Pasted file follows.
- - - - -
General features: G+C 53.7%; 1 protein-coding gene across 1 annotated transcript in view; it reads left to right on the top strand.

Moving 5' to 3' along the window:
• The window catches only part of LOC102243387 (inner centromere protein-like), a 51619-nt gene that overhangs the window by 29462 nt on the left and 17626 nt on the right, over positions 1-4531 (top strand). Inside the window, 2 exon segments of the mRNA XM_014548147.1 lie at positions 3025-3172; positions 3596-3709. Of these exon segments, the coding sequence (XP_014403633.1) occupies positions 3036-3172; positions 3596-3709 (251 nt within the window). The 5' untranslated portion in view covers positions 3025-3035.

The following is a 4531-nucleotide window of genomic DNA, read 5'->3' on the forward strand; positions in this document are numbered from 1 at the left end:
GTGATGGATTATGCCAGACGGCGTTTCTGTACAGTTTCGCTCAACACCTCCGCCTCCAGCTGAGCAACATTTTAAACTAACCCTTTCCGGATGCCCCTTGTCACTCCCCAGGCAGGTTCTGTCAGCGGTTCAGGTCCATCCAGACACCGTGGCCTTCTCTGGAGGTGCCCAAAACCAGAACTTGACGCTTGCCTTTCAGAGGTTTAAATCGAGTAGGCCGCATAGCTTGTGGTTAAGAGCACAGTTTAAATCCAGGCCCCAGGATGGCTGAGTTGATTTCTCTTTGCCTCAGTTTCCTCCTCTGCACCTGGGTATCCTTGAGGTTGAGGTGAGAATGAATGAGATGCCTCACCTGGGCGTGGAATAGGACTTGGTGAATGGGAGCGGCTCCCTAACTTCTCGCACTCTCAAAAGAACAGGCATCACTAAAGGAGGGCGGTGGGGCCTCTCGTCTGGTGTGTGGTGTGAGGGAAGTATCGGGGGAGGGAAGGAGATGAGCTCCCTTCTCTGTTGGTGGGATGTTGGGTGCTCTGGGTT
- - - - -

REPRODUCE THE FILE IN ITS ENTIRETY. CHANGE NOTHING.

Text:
General features: G+C 53.7%; 1 protein-coding gene across 1 annotated transcript in view; it reads left to right on the top strand.

Moving 5' to 3' along the window:
• The window catches only part of LOC102243387 (inner centromere protein-like), a 51619-nt gene that overhangs the window by 29462 nt on the left and 17626 nt on the right, over positions 1-4531 (top strand). Inside the window, 2 exon segments of the mRNA XM_014548147.1 lie at positions 3025-3172; positions 3596-3709. Of these exon segments, the coding sequence (XP_014403633.1) occupies positions 3036-3172; positions 3596-3709 (251 nt within the window). The 5' untranslated portion in view covers positions 3025-3035.

The following is a 4531-nucleotide window of genomic DNA, read 5'->3' on the forward strand; positions in this document are numbered from 1 at the left end:
GTGATGGATTATGCCAGACGGCGTTTCTGTACAGTTTCGCTCAACACCTCCGCCTCCAGCTGAGCAACATTTTAAACTAACCCTTTCCGGATGCCCCTTGTCACTCCCCAGGCAGGTTCTGTCAGCGGTTCAGGTCCATCCAGACACCGTGGCCTTCTCTGGAGGTGCCCAAAACCAGAACTTGACGCTTGCCTTTCAGAGGTTTAAATCGAGTAGGCCGCATAGCTTGTGGTTAAGAGCACAGTTTAAATCCAGGCCCCAGGATGGCTGAGTTGATTTCTCTTTGCCTCAGTTTCCTCCTCTGCACCTGGGTATCCTTGAGGTTGAGGTGAGAATGAATGAGATGCCTCACCTGGGCGTGGAATAGGACTTGGTGAATGGGAGCGGCTCCCTAACTTCTCGCACTCTCAAAAGAACAGGCATCACTAAAGGAGGGCGGTGGGGCCTCTCGTCTGGTGTGTGGTGTGAGGGAAGTATCGGGGGAGGGAAGGAGATGAGCTCCCTTCTCTGTTGGTGGGATGTTGGGTGCTCTGGGTT